Give Away - M.E. Proctor
Mamma has always had a love for other people's possessions.
I know because she told me. Not in those words exactly and not for many years, but I had long figured it out by the time she confessed.
I’m not exactly truthful here.
I hadn’t figured everything out.
For years, I thought I was living with a saint, and what a pain in the behind that was. Father Joseph in his Sunday sermons and the weekly catechism class regularly praised the virtue of charity. He relished telling us the story of Saint Martin cutting his cloak to give half to a naked beggar. I could have told him that Mamma didn’t cut clothes in half, she gave them whole. I could have told him of my favorite blue dress, the one with the white collar that made me look like Alice in the old Disney movie. “Oh, it matches the color of her eyes,” people crowed, to my utter delight. I had found the dress on my bed one Sunday morning. A present, Mamma said. I wore it for a few weeks and then it disappeared. It wasn’t in the laundry basket or the washing machine, it was totally and forever gone.
Mamma said: “I gave it away.”
“Why?” I said. “I love that dress.”
“Because it didn’t belong to you.”
“And now it belongs to somebody else, is that it?” At twelve, I already had a sharp tongue and a keen sense of the transient nature of material goods. You could say, I had been well-trained.
Because the dress wasn’t the first object that appeared in my life one day and was gone the next. A doll with bright green eyes and a purple velvet dress had shared by bed for a while, a brown teddy bear with white patches on the ears and the paws was my favorite for a couple of weeks, a yellow bicycle came and went, then a blue one with a wire basket in front, and a pair of cute mary janes lasted about ten days. Many other so-called gifts made cameo appearances. I won’t list them all, you get my drift. In Mamma’s house, material goods were temporary.
“Things don’t matter, Shannon,” Mamma said. “It’s what’s in your heart that counts.”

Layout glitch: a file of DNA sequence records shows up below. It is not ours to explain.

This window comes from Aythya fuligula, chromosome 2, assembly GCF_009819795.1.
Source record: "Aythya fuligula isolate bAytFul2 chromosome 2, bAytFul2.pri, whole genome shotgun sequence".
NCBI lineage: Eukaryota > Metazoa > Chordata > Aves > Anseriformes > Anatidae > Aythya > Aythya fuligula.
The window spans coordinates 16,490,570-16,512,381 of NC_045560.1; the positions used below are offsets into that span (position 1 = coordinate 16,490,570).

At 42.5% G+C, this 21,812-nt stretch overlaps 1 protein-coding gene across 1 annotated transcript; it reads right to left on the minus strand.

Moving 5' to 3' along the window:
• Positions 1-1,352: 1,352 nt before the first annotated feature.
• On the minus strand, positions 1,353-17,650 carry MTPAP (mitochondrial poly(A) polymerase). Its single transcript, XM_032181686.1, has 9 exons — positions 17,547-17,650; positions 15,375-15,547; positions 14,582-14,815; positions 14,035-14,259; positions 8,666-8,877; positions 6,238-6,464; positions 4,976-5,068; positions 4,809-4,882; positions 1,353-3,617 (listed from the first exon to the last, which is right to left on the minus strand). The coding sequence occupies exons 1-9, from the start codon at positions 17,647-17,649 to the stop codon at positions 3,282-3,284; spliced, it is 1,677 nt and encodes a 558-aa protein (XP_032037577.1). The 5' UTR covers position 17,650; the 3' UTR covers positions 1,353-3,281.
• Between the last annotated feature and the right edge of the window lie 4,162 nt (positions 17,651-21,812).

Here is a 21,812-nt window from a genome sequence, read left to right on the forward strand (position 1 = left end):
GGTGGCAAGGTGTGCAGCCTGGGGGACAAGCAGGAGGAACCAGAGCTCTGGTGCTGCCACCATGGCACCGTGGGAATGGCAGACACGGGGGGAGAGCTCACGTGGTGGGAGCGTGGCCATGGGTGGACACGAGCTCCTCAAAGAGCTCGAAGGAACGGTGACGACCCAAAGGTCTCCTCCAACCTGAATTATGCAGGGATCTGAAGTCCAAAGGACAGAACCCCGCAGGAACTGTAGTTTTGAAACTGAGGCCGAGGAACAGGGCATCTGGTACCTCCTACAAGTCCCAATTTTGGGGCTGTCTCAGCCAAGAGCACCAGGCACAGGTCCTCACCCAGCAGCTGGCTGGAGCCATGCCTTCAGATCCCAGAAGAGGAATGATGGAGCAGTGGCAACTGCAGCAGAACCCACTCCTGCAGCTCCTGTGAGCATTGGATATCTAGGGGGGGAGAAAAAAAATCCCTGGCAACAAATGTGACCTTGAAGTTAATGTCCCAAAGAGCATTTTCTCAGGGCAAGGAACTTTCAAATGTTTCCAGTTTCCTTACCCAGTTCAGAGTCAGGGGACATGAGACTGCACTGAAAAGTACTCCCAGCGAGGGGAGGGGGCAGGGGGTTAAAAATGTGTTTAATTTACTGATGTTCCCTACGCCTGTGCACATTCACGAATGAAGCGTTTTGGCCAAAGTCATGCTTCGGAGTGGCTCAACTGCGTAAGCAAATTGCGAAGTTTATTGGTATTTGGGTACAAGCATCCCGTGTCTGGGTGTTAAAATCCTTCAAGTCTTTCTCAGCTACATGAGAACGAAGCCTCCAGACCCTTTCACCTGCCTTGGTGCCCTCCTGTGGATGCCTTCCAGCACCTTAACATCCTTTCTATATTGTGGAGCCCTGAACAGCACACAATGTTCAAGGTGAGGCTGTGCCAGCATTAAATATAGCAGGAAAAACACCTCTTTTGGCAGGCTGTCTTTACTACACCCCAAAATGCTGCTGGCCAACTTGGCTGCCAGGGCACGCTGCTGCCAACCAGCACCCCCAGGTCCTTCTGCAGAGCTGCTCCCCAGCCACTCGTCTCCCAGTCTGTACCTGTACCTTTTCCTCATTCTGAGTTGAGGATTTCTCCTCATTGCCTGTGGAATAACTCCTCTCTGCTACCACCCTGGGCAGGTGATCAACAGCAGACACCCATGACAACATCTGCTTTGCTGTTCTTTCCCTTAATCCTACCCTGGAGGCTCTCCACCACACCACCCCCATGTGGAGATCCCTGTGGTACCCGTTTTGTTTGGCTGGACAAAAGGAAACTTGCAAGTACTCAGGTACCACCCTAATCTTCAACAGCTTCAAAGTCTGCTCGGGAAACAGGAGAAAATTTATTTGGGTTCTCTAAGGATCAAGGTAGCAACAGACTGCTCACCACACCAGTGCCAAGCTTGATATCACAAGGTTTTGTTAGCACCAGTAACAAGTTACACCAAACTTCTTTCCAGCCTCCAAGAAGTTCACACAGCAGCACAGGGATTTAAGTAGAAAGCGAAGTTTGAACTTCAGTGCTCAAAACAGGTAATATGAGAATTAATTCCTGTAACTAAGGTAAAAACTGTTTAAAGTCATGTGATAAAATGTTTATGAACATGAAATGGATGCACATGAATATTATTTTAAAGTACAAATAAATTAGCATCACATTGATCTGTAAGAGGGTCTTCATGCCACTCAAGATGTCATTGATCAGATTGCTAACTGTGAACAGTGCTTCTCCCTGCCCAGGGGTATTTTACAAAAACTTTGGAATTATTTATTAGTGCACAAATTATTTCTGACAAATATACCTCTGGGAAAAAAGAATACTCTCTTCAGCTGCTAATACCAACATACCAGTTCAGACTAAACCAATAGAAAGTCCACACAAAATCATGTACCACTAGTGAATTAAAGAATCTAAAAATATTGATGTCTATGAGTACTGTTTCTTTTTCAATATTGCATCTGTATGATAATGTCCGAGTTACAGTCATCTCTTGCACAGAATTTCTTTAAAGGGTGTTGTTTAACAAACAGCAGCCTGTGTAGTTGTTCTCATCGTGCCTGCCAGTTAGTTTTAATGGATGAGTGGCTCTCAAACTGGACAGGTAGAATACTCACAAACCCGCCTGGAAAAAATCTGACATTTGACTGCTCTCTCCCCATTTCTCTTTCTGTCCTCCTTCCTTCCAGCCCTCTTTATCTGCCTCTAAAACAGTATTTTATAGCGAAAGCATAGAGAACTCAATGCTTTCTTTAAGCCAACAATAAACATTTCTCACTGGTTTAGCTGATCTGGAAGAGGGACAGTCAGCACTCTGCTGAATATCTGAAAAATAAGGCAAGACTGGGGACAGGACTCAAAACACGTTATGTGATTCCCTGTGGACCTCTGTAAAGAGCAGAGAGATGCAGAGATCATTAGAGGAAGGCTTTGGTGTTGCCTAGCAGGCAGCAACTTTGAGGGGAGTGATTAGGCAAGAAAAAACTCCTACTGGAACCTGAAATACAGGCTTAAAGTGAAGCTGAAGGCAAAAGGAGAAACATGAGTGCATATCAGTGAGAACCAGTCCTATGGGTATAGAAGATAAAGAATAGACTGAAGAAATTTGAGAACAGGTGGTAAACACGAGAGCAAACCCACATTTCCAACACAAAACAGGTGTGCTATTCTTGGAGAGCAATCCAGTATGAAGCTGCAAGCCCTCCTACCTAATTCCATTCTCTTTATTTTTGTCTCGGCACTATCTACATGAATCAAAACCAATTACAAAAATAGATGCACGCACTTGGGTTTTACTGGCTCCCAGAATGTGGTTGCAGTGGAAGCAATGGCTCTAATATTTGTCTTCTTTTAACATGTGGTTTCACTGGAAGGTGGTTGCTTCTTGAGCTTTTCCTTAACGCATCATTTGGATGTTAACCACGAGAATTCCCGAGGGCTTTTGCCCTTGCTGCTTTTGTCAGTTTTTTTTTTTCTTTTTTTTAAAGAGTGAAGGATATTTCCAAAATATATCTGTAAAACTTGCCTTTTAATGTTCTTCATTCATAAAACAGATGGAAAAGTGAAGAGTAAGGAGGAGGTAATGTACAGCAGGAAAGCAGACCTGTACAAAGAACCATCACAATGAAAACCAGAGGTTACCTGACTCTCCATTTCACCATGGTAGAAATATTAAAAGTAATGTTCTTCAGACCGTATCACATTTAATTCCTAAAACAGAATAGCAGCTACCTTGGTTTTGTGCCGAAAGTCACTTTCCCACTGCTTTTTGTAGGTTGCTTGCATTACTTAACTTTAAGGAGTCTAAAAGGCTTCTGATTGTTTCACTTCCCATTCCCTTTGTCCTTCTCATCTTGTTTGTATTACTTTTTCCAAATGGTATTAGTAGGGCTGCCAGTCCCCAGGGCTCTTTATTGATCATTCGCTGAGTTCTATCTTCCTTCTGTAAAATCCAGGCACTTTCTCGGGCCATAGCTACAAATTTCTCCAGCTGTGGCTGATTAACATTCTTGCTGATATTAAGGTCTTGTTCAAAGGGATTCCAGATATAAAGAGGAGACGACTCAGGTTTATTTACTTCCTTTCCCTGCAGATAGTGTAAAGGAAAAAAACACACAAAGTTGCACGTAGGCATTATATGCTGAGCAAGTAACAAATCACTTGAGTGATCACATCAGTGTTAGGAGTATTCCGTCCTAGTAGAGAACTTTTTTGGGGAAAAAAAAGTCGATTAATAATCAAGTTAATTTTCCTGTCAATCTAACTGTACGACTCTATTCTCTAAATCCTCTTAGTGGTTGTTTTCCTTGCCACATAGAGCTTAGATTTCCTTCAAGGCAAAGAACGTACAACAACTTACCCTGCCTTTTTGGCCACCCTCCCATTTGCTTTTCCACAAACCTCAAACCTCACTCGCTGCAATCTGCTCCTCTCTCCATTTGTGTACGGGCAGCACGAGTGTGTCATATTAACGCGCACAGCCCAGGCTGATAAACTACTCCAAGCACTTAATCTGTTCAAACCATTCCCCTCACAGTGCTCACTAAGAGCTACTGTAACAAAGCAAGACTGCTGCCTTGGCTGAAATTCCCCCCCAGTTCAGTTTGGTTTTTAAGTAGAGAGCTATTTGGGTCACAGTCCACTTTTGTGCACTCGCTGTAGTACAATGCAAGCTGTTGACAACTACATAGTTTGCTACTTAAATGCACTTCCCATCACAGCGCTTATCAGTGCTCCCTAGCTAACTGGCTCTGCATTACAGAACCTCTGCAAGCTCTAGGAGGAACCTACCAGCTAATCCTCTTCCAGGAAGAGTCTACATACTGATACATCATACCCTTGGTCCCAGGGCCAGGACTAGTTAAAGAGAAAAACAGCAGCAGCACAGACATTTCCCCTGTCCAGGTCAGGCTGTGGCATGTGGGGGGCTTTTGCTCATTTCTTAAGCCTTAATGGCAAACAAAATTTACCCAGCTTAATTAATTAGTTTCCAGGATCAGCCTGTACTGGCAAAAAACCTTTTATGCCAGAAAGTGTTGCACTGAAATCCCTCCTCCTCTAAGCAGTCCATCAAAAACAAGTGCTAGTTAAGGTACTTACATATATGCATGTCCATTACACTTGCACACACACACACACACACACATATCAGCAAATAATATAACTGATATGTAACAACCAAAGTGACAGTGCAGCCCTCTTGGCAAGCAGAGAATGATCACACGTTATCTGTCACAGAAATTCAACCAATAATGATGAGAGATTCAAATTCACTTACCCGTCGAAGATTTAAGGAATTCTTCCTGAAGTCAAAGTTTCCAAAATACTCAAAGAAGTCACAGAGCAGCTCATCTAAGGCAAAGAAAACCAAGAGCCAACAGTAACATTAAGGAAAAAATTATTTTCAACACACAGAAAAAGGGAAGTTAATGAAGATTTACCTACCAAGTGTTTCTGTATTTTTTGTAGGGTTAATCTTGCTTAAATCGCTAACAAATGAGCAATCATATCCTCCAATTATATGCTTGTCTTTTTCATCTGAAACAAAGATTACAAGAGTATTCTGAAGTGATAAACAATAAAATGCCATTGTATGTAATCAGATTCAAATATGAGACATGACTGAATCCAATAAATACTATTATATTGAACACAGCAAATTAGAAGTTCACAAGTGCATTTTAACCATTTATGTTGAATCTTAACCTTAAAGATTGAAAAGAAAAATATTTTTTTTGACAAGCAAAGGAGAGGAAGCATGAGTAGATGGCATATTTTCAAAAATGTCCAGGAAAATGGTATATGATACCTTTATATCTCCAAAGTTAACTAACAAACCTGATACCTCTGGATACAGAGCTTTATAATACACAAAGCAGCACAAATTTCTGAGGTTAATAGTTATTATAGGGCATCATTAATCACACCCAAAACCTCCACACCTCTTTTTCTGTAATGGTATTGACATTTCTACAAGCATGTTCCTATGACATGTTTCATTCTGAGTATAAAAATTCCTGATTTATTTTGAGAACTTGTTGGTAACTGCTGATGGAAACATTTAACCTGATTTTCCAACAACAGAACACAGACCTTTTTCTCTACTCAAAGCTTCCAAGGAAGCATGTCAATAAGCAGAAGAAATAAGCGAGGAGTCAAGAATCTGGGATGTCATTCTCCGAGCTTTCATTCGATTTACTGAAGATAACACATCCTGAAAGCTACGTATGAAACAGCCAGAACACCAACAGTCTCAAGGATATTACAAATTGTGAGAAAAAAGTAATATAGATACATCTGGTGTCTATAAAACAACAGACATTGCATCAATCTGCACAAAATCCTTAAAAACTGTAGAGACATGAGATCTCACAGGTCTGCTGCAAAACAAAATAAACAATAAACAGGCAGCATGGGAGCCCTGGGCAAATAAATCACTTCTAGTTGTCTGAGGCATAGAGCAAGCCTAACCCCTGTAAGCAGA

As a teenager, buffeted by constant peer pressure, Mamma’s decision to live our lives on a higher moral plane didn’t strike me as a worthy philosophical choice. I didn’t get why she was constantly giving our stuff away. It would have been easier if she didn’t give us things to begin with. I was in a constant down, frustrated to the point of almost running away a couple of times. The lack of material resources held me back. I didn’t even have enough cash for a bus ticket. None of us in Mamma’s foster home had any pocket money. I had a feeling she didn’t want us to buy anything. If we did, she would probably give that away too. You could say I became interested in Zen Buddhism as a defense mechanism. Sitting down to meditate – on my misery mostly! It wasn’t a good premise but it got better after a while – kept me from completely losing it. It was also a way for me to prove Mamma wrong.
It isn’t the heart that matters, Mamma, it’s the mind.
When the cops came to our house, I realized it was neither. It was the fingers.
Mamma’s sticky fingers.
The cops didn’t find anything, not that time, and not the next time or the one after that. Getting rid of the mary janes before they left an indelible foot print was a smart strategy. The other kids living in Mamma’s house didn’t have a clue why the police came knocking. They had been bounced from one foster home to the next and all they knew was fear. Fear of being moved again, fear of losing brothers and sisters again, and mostly fear of losing Mamma, the only solid and loving anchor they’d ever had. I was older, I understood what she did, what she had been doing for years. I was torn between dismay – Mamma is a common thief! – and admiration for her boldness. She took things, not for their monetary value, but because she knew her kids would enjoy them. For a short time, but still, the joy was there, and she knew the pleasure lasted longer in memory because it was so brief.
She also couldn’t help herself.